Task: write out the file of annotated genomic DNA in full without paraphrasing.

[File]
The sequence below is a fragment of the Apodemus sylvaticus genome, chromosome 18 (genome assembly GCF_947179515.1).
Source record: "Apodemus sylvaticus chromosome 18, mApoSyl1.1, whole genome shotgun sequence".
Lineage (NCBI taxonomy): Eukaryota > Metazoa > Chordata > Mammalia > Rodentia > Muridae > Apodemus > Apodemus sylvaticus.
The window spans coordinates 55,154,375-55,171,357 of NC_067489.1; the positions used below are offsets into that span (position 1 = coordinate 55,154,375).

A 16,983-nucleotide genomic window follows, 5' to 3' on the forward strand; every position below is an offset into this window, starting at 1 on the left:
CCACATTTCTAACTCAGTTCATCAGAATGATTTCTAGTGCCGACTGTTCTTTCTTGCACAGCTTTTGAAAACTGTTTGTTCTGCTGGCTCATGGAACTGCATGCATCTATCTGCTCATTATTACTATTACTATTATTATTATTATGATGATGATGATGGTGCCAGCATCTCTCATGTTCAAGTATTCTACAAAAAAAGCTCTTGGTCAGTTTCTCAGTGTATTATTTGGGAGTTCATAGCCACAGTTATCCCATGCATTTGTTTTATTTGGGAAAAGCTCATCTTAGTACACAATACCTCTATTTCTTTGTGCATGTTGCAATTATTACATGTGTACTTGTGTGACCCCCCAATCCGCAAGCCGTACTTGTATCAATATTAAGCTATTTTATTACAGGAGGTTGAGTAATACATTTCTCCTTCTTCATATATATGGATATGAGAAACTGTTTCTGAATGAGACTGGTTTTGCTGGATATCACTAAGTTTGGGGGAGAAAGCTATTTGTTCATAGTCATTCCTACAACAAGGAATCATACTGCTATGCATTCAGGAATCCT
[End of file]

The sequence below is a fragment of the Apodemus sylvaticus genome, chromosome 18 (genome assembly GCF_947179515.1).
Source record: "Apodemus sylvaticus chromosome 18, mApoSyl1.1, whole genome shotgun sequence".
Lineage (NCBI taxonomy): Eukaryota > Metazoa > Chordata > Mammalia > Rodentia > Muridae > Apodemus > Apodemus sylvaticus.
The window spans coordinates 55,154,375-55,171,357 of NC_067489.1; the positions used below are offsets into that span (position 1 = coordinate 55,154,375).

A 16,983-nucleotide genomic window follows, 5' to 3' on the forward strand; every position below is an offset into this window, starting at 1 on the left:
CCACATTTCTAACTCAGTTCATCAGAATGATTTCTAGTGCCGACTGTTCTTTCTTGCACAGCTTTTGAAAACTGTTTGTTCTGCTGGCTCATGGAACTGCATGCATCTATCTGCTCATTATTACTATTACTATTATTATTATTATGATGATGATGATGGTGCCAGCATCTCTCATGTTCAAGTATTCTACAAAAAAAGCTCTTGGTCAGTTTCTCAGTGTATTATTTGGGAGTTCATAGCCACAGTTATCCCATGCATTTGTTTTATTTGGGAAAAGCTCATCTTAGTACACAATACCTCTATTTCTTTGTGCATGTTGCAATTATTACATGTGTACTTGTGTGACCCCCCAATCCGCAAGCCGTACTTGTATCAATATTAAGCTATTTTATTACAGGAGGTTGAGTAATACATTTCTCCTTCTTCATATATATGGATATGAGAAACTGTTTCTGAATGAGACTGGTTTTGCTGGATATCACTAAGTTTGGGGGAGAAAGCTATTTGTTCATAGTCATTCCTACAACAAGGAATCATACTGCTATGCATTCAGGAATCCT